The Daily

Not everything bad that happens in a hospital is medical malpractice …

Here’s the story:

Miami Bascom Palmer surgical table collapse is an ordinary negligence claim per judge, not subject to medical malpractice rules

The test for whether a claim is “medical malpractice” boils down to the use of professional judgment. If the medical or nursing error involves the use or failure to use good professional judgment by a healthcare provider (as defined by statute), then the claim will be considered a malpractice claim subject to all of the conditions designed by the legislature to make prosecution of the claim difficult and expensive. If the claim does not involve the professional judgment of a healthcare provider, then it is governed by ordinary rules.

Trial lawyers will frequently plead and comply with both sets of rules to avoid any disagreements. However, there are times when it makes sense to press the issue (as long as the client is not exposed to missing the shorter medical malpractice statute of limitations).

Typical examples of ordinary negligence claims in a healthcare setting are slip and falls, negligent security (for example, lighting in a parking lot), or product liability for parts and equipment (including negligent maintenance and repair). The surgical table collapse is an interesting question and probably fell into a gray zone that would have required the trial lawyers for the plaintiff to consider whether to bring the claim as medical malpractice as well as ordinary negligence just to be safe.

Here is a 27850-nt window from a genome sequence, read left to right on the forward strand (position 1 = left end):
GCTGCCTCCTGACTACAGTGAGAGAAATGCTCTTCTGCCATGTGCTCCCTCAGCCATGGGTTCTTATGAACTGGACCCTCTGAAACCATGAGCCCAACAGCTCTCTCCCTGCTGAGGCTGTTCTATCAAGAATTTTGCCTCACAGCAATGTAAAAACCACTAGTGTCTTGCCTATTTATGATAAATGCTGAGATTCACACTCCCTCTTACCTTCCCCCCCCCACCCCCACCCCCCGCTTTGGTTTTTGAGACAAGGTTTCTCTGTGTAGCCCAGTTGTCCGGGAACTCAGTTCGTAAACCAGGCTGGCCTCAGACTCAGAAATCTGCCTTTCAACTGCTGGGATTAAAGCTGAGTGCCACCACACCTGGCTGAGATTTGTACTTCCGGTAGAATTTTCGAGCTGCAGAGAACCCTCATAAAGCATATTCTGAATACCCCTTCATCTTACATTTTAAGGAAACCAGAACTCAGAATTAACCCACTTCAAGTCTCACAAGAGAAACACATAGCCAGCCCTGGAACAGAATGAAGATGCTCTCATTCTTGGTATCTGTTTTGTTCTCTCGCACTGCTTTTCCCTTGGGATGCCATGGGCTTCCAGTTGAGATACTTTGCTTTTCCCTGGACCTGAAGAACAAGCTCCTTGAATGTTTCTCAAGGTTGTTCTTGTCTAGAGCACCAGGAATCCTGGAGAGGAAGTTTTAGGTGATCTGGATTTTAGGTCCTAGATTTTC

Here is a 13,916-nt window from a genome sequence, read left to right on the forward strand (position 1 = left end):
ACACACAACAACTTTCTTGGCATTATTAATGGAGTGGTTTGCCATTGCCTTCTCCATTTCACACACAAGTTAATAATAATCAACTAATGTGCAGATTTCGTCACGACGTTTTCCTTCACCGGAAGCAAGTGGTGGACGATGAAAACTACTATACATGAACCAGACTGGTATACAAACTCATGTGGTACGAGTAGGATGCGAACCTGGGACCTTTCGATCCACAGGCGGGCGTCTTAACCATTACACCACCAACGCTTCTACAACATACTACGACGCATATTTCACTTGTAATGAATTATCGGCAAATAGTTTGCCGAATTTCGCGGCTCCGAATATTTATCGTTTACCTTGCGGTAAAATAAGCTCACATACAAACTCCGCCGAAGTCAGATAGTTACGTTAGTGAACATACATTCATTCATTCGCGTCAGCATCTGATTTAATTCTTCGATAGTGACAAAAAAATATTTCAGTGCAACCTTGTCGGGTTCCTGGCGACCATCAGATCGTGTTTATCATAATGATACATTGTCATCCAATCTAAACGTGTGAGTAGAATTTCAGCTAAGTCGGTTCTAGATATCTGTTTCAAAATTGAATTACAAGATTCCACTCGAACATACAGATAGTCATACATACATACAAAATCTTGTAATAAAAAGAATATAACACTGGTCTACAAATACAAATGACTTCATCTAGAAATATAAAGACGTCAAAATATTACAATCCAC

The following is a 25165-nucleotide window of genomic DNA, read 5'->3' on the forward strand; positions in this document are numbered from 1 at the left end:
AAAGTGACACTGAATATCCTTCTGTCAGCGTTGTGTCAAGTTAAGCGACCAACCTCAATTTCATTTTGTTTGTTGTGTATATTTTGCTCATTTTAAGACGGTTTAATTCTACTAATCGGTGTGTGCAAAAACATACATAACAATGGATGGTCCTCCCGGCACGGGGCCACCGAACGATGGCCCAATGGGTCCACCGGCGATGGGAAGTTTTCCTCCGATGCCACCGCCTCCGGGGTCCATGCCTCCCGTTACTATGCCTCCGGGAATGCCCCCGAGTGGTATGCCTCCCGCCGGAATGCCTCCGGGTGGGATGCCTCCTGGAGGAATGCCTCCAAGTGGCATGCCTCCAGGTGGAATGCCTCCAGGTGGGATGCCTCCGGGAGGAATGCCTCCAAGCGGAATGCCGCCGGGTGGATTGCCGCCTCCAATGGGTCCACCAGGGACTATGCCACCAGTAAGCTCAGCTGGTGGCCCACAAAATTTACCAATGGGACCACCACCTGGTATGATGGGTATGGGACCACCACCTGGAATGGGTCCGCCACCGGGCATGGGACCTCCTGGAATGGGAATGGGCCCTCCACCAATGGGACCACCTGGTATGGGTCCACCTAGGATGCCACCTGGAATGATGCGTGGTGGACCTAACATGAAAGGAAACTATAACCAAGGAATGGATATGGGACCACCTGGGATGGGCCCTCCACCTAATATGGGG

The ruling is understandable, however, and while it may be appealed by Bascom Palmer it could have been expected: while experts may be called in the case to explain the cause of the table’s collapse, they will not be medical experts. They will be engineers and product design experts. It is unlikely that the table collapsed due to any professional judgment exercised by the healthcare providers. I can imagine a defense – either by the surgical table manufacturer or someone else – that the hospital staff or surgeons overloaded the table (over time or in this particular case) and that would be my concern before abandoning the medical malpractice angle. Such a defense might implicate professional judgment on the part  of the hospital or other health care providers.